Dog Training Biting

Every day thousands of people get bitten by dogs, many of them with severe injuries that require medical attention. Children are the ones most vulnerable to serious injuries, especially on the face.

This is not a breed-related problem, although breeds can make a difference in training, this is a human problem because people must learn to properly train their dogs from puppies until they are adult dogs and continue training afterward.

This post is about dog training biting and how to avoid it, especially when your dog is still a puppy and easier to train. If your dog is already an adult dog, you should also check my other post on dog aggression training and How to be your dog chief (Alpha Leader).

Some people start correcting their puppies with shock collars or electronic dog fences (pif 300). This is wrong and it’s one of the main reasons this type of methods are so misunderstood. Only use these tools when your puppy is older than 6 months.

How to avoid dog biting by analyzing a dog’s behavior when he’s still a puppy in a litter.

When puppies are under 2 months old and socializing only with their mother and brothers in the litter, they learn every day when to bite, and how strong to bite. When a dog bites his mother too hard he will immediately be corrected with another bite on his back-neck.

That’s very unpleasant for the dog, and he learns that he must not bite too hard, especially to his leader (mother). On the other hand, when puppies bite each other and one of them bites too hard, the other puppy will yell in pain and the mother might intervene also. That’s also unpleasant and the dog will try to avoid this.

Fighting between puppies is normal and necessary for establishing hierarchy positions in the pack. This way they learn very soon how to behave in a pack.

This is very important for later training when you start interacting with your dog. If the dog is removed from the litter too soon, he might have never learned how to behave properly in a pack, and that way it will be very difficult for you to establish yourself as the pack leader because he won’t know what that is.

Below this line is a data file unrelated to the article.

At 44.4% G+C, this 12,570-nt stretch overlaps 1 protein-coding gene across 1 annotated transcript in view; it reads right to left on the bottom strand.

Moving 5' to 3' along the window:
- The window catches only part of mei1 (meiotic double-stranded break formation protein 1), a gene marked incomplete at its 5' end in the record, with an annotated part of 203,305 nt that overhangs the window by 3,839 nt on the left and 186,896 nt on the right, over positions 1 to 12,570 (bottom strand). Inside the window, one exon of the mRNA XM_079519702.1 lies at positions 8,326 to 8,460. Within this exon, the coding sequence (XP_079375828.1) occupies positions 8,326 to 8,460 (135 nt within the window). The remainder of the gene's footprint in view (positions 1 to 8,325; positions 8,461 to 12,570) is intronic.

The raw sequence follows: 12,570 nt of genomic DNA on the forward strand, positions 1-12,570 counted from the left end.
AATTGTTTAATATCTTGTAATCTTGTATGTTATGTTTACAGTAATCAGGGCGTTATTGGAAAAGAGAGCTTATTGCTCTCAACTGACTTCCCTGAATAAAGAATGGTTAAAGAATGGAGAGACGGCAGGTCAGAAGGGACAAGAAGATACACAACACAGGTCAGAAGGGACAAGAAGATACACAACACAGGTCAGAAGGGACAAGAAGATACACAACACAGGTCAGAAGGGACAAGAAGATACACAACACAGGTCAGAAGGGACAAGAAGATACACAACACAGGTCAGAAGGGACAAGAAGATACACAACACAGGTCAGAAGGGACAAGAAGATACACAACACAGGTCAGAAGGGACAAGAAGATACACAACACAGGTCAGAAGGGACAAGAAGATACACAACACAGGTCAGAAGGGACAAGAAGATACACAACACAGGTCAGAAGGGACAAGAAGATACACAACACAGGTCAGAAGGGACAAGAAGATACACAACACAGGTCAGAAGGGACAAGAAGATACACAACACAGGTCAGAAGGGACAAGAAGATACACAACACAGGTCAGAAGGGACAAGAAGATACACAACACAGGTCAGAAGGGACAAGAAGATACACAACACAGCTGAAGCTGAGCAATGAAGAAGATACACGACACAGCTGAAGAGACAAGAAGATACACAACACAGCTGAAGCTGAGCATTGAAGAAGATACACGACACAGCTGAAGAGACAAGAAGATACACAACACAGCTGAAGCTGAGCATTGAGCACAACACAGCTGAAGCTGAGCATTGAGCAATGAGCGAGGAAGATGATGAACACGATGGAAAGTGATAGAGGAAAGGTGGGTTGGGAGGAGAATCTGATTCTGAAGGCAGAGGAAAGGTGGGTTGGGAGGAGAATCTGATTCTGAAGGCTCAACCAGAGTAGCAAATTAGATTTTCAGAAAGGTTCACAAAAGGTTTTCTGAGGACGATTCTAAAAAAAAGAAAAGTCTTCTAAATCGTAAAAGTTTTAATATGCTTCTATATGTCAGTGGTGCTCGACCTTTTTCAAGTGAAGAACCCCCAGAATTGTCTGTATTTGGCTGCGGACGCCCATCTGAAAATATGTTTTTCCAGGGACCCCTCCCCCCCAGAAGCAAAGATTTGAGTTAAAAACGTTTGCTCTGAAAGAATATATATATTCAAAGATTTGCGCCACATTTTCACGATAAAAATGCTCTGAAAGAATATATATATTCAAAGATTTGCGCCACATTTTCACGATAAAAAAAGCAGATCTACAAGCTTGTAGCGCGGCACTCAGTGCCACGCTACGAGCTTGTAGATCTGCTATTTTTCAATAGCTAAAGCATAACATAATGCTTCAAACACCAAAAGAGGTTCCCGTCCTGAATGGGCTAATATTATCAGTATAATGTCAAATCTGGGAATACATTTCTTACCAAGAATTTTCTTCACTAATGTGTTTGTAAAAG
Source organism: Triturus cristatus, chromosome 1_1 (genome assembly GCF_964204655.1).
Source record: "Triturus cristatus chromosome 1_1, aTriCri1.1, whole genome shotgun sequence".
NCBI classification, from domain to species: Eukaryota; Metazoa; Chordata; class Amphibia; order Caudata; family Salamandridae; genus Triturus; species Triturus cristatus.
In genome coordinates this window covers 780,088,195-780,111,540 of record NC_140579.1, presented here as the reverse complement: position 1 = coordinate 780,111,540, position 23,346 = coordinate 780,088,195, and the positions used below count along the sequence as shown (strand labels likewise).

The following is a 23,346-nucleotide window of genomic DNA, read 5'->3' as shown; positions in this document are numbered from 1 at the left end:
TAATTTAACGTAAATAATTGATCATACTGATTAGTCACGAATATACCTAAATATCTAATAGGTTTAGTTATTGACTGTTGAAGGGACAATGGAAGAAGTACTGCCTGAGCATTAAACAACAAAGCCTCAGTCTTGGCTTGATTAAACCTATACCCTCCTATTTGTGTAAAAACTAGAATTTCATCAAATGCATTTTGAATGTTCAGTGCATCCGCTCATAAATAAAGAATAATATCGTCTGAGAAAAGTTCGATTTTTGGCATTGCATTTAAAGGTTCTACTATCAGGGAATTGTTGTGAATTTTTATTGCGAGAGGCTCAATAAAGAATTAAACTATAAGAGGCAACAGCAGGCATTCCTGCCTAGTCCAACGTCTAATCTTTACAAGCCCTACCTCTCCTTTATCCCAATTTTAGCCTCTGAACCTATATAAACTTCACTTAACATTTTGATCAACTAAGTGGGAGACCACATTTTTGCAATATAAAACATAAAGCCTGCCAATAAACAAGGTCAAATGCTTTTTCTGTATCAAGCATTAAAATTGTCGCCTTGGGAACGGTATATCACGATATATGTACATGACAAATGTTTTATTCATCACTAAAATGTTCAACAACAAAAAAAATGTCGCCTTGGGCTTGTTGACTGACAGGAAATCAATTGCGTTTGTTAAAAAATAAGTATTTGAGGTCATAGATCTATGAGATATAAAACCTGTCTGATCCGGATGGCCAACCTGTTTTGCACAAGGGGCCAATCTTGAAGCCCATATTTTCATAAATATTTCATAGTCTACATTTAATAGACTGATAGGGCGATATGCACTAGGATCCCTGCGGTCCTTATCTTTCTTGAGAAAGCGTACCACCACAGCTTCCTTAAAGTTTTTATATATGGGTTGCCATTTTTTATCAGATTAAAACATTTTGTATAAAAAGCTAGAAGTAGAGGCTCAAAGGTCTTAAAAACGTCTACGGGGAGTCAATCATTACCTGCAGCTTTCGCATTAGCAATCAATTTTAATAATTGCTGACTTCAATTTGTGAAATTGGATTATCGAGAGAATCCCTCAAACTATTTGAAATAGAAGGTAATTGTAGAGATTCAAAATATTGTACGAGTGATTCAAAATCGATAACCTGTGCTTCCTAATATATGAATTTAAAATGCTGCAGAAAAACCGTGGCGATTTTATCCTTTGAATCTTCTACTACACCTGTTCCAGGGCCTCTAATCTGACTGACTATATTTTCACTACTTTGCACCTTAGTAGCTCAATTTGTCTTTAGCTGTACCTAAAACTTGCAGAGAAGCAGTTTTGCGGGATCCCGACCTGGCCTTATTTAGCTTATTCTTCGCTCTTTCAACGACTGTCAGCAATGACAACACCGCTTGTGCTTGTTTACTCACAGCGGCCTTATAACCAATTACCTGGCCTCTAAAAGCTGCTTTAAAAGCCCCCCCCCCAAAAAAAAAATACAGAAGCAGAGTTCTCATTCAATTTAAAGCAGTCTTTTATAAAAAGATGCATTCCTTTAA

When we take a puppy home, he will be removed from his pack (mother, brothers, and sisters), and will be introduced to a new pack (your family). He will start doing what he has done until now. Playing, biting and fighting with the members of your family.

Well, this was completely acceptable and necessary when he was with his brothers and sisters, but now you must be careful because every biting or strength demonstration from the puppy can be a normal reaction of trying to go up in the pack’s hierarchy.

You must not allow this, you and your family must always be on top of the hierarchy. Otherwise, you will be part of the statistics of humans that are bitten by their own dogs sooner or later.


A dog bites, period. That’s a fact that cannot be denied. You have his owner must redirect him to the “safe” objects where he can bite and chew, never your family.

You must be thinking, of course, I would never redirect my dog to bite on my family. Well, believe it or not, most owners do exactly that without even knowing.

When a puppy arrives at your home, he is very cute and plays (bites) a lot and many owners allow the puppy to bite on their hands, arms, etc, because it doesn’t hurt. But the dog is learning that it’s ok to bite their owners, and therefore going up in the pack’s hierarchy.

If the dog bites you gently don’t correct him, redirect him to something safe where he can bite at will. But if the dog bites you harder then you must correct him.

Yell at him saying “NO” and stop playing with him for a few minutes. That way he will understand that he cannot bite hard, you are in control, and he won’t be playing anymore if he misbehaves.

After a few days or weeks depending on the amount of time you spend with your dog, he should have learned already that he can only bite gently (mouthing) on their owners, and that they (owners) are always in control of the playtime. Basically, the dog will know that if he plays correctly, he is allowed to play more time and without unpleasant corrections.

Remember that biting is an instinctive behavior, and cannot be eliminated entirely, but it can be redirected to “safe” objects (like toys, bones, etc) and minimized when the dog relates to humans or other dogs.

Don’t take these behaviors lightly because it can aggravate into a serious problem for your family and the dog.

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